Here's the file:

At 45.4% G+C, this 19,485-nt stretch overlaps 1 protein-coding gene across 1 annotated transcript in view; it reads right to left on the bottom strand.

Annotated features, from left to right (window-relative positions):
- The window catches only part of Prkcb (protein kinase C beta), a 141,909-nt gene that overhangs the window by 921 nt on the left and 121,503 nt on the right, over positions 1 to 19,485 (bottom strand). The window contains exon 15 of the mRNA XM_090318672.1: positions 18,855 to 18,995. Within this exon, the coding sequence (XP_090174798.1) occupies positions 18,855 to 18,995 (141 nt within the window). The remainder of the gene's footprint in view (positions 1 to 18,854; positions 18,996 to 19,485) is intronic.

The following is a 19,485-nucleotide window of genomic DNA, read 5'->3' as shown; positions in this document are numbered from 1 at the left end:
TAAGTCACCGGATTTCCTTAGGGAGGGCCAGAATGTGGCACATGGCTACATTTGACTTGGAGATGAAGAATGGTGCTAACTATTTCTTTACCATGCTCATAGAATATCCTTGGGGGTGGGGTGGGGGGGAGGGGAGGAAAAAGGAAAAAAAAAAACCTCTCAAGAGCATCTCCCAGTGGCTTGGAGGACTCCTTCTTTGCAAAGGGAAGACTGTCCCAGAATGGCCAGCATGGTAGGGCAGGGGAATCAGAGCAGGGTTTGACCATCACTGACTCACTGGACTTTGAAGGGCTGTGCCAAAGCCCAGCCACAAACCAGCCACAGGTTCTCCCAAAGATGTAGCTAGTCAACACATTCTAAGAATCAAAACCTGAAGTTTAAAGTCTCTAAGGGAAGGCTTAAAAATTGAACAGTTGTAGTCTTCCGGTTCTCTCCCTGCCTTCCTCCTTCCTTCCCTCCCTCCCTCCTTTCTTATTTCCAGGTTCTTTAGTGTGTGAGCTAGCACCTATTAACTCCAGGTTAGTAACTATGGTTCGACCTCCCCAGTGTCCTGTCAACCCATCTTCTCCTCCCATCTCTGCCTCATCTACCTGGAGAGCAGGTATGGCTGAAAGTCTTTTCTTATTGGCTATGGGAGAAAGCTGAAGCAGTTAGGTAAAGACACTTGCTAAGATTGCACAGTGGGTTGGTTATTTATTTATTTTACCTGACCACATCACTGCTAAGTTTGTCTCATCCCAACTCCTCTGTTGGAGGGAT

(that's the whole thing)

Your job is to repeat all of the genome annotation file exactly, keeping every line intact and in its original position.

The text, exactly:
At 45.4% G+C, this 19,485-nt stretch overlaps 1 protein-coding gene across 1 annotated transcript in view; it reads right to left on the bottom strand.

Annotated features, from left to right (window-relative positions):
- The window catches only part of Prkcb (protein kinase C beta), a 141,909-nt gene that overhangs the window by 921 nt on the left and 121,503 nt on the right, over positions 1 to 19,485 (bottom strand). The window contains exon 15 of the mRNA XM_090318672.1: positions 18,855 to 18,995. Within this exon, the coding sequence (XP_090174798.1) occupies positions 18,855 to 18,995 (141 nt within the window). The remainder of the gene's footprint in view (positions 1 to 18,854; positions 18,996 to 19,485) is intronic.

The following is a 19,485-nucleotide window of genomic DNA, read 5'->3' as shown; positions in this document are numbered from 1 at the left end:
TAAGTCACCGGATTTCCTTAGGGAGGGCCAGAATGTGGCACATGGCTACATTTGACTTGGAGATGAAGAATGGTGCTAACTATTTCTTTACCATGCTCATAGAATATCCTTGGGGGTGGGGTGGGGGGGAGGGGAGGAAAAAGGAAAAAAAAAAACCTCTCAAGAGCATCTCCCAGTGGCTTGGAGGACTCCTTCTTTGCAAAGGGAAGACTGTCCCAGAATGGCCAGCATGGTAGGGCAGGGGAATCAGAGCAGGGTTTGACCATCACTGACTCACTGGACTTTGAAGGGCTGTGCCAAAGCCCAGCCACAAACCAGCCACAGGTTCTCCCAAAGATGTAGCTAGTCAACACATTCTAAGAATCAAAACCTGAAGTTTAAAGTCTCTAAGGGAAGGCTTAAAAATTGAACAGTTGTAGTCTTCCGGTTCTCTCCCTGCCTTCCTCCTTCCTTCCCTCCCTCCCTCCTTTCTTATTTCCAGGTTCTTTAGTGTGTGAGCTAGCACCTATTAACTCCAGGTTAGTAACTATGGTTCGACCTCCCCAGTGTCCTGTCAACCCATCTTCTCCTCCCATCTCTGCCTCATCTACCTGGAGAGCAGGTATGGCTGAAAGTCTTTTCTTATTGGCTATGGGAGAAAGCTGAAGCAGTTAGGTAAAGACACTTGCTAAGATTGCACAGTGGGTTGGTTATTTATTTATTTTACCTGACCACATCACTGCTAAGTTTGTCTCATCCCAACTCCTCTGTTGGAGGGAT